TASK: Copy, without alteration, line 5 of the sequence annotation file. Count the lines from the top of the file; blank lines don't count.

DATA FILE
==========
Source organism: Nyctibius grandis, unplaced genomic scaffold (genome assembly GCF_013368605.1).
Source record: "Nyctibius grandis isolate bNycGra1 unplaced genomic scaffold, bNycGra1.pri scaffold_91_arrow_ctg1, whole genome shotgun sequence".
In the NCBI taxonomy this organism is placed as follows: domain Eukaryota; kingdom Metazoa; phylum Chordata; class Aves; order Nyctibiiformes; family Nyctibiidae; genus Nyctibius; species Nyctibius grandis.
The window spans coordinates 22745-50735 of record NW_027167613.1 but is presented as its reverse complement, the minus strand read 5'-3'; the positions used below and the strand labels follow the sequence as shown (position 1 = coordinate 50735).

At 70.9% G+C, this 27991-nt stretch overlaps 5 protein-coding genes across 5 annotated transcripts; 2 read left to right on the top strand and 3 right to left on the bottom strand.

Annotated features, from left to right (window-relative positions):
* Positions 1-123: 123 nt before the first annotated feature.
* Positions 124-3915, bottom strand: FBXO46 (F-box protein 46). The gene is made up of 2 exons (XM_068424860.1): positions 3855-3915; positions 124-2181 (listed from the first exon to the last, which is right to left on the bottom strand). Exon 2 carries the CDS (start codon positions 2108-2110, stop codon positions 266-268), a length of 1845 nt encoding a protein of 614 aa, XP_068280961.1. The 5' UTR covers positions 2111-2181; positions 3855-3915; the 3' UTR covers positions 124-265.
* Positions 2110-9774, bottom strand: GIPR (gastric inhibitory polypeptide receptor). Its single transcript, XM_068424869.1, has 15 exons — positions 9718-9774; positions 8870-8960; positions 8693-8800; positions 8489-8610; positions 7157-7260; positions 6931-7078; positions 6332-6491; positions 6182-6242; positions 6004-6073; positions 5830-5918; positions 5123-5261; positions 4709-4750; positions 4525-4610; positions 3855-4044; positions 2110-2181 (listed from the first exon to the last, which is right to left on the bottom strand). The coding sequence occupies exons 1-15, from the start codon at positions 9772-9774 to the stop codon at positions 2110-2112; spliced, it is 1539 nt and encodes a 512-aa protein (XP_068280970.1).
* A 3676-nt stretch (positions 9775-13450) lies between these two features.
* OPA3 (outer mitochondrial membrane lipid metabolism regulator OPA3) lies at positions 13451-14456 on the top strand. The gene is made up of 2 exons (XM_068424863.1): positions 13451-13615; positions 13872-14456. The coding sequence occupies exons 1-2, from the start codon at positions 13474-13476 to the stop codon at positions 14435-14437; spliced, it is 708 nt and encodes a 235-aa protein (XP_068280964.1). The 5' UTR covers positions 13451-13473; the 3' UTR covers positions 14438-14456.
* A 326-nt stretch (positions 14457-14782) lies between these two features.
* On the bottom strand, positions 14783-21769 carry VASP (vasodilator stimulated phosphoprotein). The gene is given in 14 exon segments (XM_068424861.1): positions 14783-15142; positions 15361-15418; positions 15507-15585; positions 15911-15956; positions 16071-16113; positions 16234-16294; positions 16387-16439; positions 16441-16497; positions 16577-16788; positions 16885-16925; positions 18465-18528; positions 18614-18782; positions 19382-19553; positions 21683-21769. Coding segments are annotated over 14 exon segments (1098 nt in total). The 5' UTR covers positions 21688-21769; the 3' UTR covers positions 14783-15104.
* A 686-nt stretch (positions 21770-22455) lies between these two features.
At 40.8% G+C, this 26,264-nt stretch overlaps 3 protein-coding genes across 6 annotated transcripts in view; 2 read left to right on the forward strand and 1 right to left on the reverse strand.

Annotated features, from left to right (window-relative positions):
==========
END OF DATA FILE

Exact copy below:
At 70.9% G+C, this 27991-nt stretch overlaps 5 protein-coding genes across 5 annotated transcripts; 2 read left to right on the top strand and 3 right to left on the bottom strand.